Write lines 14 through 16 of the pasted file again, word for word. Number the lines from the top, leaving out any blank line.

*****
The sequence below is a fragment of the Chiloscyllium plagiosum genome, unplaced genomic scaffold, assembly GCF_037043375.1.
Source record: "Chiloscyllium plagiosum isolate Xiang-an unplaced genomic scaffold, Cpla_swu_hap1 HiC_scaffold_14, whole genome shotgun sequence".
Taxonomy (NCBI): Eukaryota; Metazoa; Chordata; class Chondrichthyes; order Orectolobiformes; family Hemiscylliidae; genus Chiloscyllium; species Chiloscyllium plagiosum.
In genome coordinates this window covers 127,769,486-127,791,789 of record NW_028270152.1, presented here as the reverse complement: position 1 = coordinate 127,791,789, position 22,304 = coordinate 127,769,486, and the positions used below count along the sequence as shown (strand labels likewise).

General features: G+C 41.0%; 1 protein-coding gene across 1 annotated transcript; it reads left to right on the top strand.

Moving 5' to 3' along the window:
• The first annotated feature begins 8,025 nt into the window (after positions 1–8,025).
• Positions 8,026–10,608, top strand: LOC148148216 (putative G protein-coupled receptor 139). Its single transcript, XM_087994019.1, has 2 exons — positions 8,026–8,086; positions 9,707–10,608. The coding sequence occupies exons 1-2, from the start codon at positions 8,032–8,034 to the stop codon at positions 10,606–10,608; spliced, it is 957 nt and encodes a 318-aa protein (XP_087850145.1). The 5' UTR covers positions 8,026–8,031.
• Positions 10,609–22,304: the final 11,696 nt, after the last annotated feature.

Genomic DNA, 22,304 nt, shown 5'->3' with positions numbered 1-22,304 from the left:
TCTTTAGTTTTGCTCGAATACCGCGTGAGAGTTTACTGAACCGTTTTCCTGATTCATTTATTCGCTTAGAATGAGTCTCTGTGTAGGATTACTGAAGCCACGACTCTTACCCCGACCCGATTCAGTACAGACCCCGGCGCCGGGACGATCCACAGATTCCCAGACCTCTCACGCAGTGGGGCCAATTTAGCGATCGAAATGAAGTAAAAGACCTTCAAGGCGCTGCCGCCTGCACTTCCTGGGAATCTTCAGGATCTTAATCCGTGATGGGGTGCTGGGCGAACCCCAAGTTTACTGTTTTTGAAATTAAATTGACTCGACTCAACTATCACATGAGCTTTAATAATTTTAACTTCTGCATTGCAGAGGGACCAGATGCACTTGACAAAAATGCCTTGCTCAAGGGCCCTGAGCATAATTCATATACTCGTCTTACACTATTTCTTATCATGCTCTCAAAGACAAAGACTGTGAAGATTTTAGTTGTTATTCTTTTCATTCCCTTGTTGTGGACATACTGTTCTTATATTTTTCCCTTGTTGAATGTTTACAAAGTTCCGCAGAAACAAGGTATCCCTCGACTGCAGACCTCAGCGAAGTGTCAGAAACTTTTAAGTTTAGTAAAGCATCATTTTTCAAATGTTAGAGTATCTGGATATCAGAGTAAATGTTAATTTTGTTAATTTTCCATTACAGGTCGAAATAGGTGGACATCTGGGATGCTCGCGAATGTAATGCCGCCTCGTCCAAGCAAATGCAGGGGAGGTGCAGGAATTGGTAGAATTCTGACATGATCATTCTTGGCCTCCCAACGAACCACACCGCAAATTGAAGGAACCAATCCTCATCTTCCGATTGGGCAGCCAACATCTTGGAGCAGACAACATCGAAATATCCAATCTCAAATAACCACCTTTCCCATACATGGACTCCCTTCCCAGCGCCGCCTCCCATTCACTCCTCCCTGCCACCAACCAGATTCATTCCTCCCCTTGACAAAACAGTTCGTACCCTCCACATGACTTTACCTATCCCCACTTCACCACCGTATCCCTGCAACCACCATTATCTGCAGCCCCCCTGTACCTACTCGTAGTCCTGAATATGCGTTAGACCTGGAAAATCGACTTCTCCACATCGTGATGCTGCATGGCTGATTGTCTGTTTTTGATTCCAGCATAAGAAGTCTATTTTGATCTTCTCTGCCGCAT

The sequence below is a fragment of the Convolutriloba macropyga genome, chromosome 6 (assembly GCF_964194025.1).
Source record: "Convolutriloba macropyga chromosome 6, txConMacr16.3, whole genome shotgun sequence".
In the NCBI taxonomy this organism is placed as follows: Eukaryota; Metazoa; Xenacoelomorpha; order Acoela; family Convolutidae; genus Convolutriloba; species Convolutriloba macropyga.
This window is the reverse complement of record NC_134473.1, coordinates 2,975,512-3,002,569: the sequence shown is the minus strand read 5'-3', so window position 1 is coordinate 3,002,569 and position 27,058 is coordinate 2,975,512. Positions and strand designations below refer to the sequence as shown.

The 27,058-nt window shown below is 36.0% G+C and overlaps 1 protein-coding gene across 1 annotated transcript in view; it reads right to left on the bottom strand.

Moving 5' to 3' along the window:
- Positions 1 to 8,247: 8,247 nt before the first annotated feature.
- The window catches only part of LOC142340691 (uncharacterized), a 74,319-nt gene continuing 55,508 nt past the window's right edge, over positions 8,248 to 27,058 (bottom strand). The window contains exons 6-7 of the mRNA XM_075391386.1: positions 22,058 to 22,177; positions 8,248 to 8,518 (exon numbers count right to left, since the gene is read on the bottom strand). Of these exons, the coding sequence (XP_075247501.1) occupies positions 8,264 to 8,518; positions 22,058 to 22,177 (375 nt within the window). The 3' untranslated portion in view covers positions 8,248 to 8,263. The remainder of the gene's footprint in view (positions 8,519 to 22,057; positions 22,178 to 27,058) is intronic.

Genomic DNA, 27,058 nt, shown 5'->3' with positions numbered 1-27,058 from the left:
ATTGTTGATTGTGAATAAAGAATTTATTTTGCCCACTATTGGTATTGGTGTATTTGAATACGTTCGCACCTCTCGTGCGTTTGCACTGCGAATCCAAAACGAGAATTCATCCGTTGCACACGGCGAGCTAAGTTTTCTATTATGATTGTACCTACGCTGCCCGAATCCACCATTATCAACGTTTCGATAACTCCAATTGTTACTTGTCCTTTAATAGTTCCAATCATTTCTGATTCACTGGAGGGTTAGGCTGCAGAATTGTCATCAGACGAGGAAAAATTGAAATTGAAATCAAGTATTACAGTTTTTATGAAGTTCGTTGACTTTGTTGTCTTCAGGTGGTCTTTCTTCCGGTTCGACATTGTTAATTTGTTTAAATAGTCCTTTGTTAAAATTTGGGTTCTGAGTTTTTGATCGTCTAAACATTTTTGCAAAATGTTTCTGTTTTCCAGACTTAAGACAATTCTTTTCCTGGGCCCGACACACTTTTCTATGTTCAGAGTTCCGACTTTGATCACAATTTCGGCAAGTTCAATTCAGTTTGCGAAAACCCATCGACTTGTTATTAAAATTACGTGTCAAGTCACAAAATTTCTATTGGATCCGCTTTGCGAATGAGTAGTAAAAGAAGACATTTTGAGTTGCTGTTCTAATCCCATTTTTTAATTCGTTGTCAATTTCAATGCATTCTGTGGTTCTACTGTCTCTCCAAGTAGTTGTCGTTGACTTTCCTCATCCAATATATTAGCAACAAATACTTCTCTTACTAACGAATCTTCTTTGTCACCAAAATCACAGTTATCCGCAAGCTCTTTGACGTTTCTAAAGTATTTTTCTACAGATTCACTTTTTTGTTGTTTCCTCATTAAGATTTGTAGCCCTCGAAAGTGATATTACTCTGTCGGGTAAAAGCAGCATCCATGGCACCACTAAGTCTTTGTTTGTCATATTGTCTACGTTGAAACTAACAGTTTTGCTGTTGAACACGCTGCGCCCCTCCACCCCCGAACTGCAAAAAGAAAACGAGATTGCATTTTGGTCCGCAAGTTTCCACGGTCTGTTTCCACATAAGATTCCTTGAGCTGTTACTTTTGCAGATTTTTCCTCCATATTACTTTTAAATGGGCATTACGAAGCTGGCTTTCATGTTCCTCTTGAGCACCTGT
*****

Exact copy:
In the NCBI taxonomy this organism is placed as follows: Eukaryota; Metazoa; Xenacoelomorpha; order Acoela; family Convolutidae; genus Convolutriloba; species Convolutriloba macropyga.
This window is the reverse complement of record NC_134473.1, coordinates 2,975,512-3,002,569: the sequence shown is the minus strand read 5'-3', so window position 1 is coordinate 3,002,569 and position 27,058 is coordinate 2,975,512. Positions and strand designations below refer to the sequence as shown.

The 27,058-nt window shown below is 36.0% G+C and overlaps 1 protein-coding gene across 1 annotated transcript in view; it reads right to left on the bottom strand.